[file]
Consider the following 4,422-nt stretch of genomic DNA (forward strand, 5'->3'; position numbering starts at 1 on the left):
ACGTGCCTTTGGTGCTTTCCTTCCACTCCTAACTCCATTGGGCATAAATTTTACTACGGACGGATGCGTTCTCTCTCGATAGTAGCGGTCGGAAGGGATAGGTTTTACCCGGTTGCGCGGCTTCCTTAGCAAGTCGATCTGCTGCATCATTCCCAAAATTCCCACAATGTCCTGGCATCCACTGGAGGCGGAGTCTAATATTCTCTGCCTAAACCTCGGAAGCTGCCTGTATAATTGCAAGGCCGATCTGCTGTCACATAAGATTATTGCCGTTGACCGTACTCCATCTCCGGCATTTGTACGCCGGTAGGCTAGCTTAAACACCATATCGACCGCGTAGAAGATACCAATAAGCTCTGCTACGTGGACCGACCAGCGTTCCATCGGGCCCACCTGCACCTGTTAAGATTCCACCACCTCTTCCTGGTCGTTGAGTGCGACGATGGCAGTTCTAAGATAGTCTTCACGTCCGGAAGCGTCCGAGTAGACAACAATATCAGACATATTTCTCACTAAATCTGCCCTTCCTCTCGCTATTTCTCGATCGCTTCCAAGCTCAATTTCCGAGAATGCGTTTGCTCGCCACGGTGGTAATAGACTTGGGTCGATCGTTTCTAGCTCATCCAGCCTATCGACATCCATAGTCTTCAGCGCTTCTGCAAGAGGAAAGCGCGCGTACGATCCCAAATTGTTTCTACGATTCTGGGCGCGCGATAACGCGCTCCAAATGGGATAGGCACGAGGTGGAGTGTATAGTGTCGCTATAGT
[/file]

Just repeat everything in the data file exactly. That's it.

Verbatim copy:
Consider the following 4,422-nt stretch of genomic DNA (forward strand, 5'->3'; position numbering starts at 1 on the left):
ACGTGCCTTTGGTGCTTTCCTTCCACTCCTAACTCCATTGGGCATAAATTTTACTACGGACGGATGCGTTCTCTCTCGATAGTAGCGGTCGGAAGGGATAGGTTTTACCCGGTTGCGCGGCTTCCTTAGCAAGTCGATCTGCTGCATCATTCCCAAAATTCCCACAATGTCCTGGCATCCACTGGAGGCGGAGTCTAATATTCTCTGCCTAAACCTCGGAAGCTGCCTGTATAATTGCAAGGCCGATCTGCTGTCACATAAGATTATTGCCGTTGACCGTACTCCATCTCCGGCATTTGTACGCCGGTAGGCTAGCTTAAACACCATATCGACCGCGTAGAAGATACCAATAAGCTCTGCTACGTGGACCGACCAGCGTTCCATCGGGCCCACCTGCACCTGTTAAGATTCCACCACCTCTTCCTGGTCGTTGAGTGCGACGATGGCAGTTCTAAGATAGTCTTCACGTCCGGAAGCGTCCGAGTAGACAACAATATCAGACATATTTCTCACTAAATCTGCCCTTCCTCTCGCTATTTCTCGATCGCTTCCAAGCTCAATTTCCGAGAATGCGTTTGCTCGCCACGGTGGTAATAGACTTGGGTCGATCGTTTCTAGCTCATCCAGCCTATCGACATCCATAGTCTTCAGCGCTTCTGCAAGAGGAAAGCGCGCGTACGATCCCAAATTGTTTCTACGATTCTGGGCGCGCGATAACGCGCTCCAAATGGGATAGGCACGAGGTGGAGTGTATAGTGTCGCTATAGT